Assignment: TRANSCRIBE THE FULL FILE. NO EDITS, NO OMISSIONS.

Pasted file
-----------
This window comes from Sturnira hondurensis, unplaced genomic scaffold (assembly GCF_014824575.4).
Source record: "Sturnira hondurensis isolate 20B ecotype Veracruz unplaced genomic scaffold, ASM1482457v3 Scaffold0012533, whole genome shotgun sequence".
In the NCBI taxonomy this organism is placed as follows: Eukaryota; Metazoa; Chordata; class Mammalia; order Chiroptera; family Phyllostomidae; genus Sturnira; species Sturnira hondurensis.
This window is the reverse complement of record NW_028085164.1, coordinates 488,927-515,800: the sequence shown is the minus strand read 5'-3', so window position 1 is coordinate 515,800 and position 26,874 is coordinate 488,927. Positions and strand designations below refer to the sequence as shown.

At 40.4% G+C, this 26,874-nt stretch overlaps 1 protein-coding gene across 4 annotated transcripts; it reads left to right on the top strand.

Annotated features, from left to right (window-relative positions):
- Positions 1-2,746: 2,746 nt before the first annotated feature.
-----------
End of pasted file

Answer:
This window comes from Sturnira hondurensis, unplaced genomic scaffold (assembly GCF_014824575.4).
Source record: "Sturnira hondurensis isolate 20B ecotype Veracruz unplaced genomic scaffold, ASM1482457v3 Scaffold0012533, whole genome shotgun sequence".
In the NCBI taxonomy this organism is placed as follows: Eukaryota; Metazoa; Chordata; class Mammalia; order Chiroptera; family Phyllostomidae; genus Sturnira; species Sturnira hondurensis.
This window is the reverse complement of record NW_028085164.1, coordinates 488,927-515,800: the sequence shown is the minus strand read 5'-3', so window position 1 is coordinate 515,800 and position 26,874 is coordinate 488,927. Positions and strand designations below refer to the sequence as shown.

At 40.4% G+C, this 26,874-nt stretch overlaps 1 protein-coding gene across 4 annotated transcripts; it reads left to right on the top strand.

Annotated features, from left to right (window-relative positions):
- Positions 1-2,746: 2,746 nt before the first annotated feature.